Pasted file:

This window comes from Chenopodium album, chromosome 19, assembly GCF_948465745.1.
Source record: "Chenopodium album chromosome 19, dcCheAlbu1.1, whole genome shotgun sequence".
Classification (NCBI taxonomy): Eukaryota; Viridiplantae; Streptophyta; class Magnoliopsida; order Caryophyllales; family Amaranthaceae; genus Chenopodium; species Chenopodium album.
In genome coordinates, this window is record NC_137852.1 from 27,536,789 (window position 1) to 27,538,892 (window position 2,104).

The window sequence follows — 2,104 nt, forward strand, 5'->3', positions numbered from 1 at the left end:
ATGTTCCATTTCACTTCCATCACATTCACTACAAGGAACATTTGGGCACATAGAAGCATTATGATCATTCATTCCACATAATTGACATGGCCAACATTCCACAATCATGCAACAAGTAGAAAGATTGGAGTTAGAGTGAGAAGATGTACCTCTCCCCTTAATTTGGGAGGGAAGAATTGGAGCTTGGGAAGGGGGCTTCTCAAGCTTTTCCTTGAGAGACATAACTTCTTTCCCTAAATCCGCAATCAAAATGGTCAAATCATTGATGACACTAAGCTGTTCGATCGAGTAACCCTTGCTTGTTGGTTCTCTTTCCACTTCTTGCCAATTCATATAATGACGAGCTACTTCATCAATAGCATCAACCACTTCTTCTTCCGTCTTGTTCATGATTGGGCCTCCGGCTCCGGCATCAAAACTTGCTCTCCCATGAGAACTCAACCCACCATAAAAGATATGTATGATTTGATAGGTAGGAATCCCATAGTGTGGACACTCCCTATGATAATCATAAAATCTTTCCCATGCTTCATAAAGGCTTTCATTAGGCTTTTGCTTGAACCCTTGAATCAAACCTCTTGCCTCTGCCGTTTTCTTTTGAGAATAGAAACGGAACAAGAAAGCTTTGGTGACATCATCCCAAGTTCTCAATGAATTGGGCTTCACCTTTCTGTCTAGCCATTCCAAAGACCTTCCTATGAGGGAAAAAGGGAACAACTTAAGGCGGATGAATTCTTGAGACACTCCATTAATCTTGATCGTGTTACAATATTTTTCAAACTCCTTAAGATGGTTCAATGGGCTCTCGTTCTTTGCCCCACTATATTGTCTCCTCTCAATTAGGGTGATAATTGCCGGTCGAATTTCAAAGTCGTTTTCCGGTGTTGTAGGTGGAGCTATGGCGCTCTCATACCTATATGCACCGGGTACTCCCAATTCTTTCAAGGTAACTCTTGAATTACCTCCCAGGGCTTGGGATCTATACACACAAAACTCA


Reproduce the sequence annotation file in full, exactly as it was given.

This window comes from Chenopodium album, chromosome 19, assembly GCF_948465745.1.
Source record: "Chenopodium album chromosome 19, dcCheAlbu1.1, whole genome shotgun sequence".
Classification (NCBI taxonomy): Eukaryota; Viridiplantae; Streptophyta; class Magnoliopsida; order Caryophyllales; family Amaranthaceae; genus Chenopodium; species Chenopodium album.
In genome coordinates, this window is record NC_137852.1 from 27,536,789 (window position 1) to 27,538,892 (window position 2,104).

The window sequence follows — 2,104 nt, forward strand, 5'->3', positions numbered from 1 at the left end:
ATGTTCCATTTCACTTCCATCACATTCACTACAAGGAACATTTGGGCACATAGAAGCATTATGATCATTCATTCCACATAATTGACATGGCCAACATTCCACAATCATGCAACAAGTAGAAAGATTGGAGTTAGAGTGAGAAGATGTACCTCTCCCCTTAATTTGGGAGGGAAGAATTGGAGCTTGGGAAGGGGGCTTCTCAAGCTTTTCCTTGAGAGACATAACTTCTTTCCCTAAATCCGCAATCAAAATGGTCAAATCATTGATGACACTAAGCTGTTCGATCGAGTAACCCTTGCTTGTTGGTTCTCTTTCCACTTCTTGCCAATTCATATAATGACGAGCTACTTCATCAATAGCATCAACCACTTCTTCTTCCGTCTTGTTCATGATTGGGCCTCCGGCTCCGGCATCAAAACTTGCTCTCCCATGAGAACTCAACCCACCATAAAAGATATGTATGATTTGATAGGTAGGAATCCCATAGTGTGGACACTCCCTATGATAATCATAAAATCTTTCCCATGCTTCATAAAGGCTTTCATTAGGCTTTTGCTTGAACCCTTGAATCAAACCTCTTGCCTCTGCCGTTTTCTTTTGAGAATAGAAACGGAACAAGAAAGCTTTGGTGACATCATCCCAAGTTCTCAATGAATTGGGCTTCACCTTTCTGTCTAGCCATTCCAAAGACCTTCCTATGAGGGAAAAAGGGAACAACTTAAGGCGGATGAATTCTTGAGACACTCCATTAATCTTGATCGTGTTACAATATTTTTCAAACTCCTTAAGATGGTTCAATGGGCTCTCGTTCTTTGCCCCACTATATTGTCTCCTCTCAATTAGGGTGATAATTGCCGGTCGAATTTCAAAGTCGTTTTCCGGTGTTGTAGGTGGAGCTATGGCGCTCTCATACCTATATGCACCGGGTACTCCCAATTCTTTCAAGGTAACTCTTGAATTACCTCCCAGGGCTTGGGATCTATACACACAAAACTCA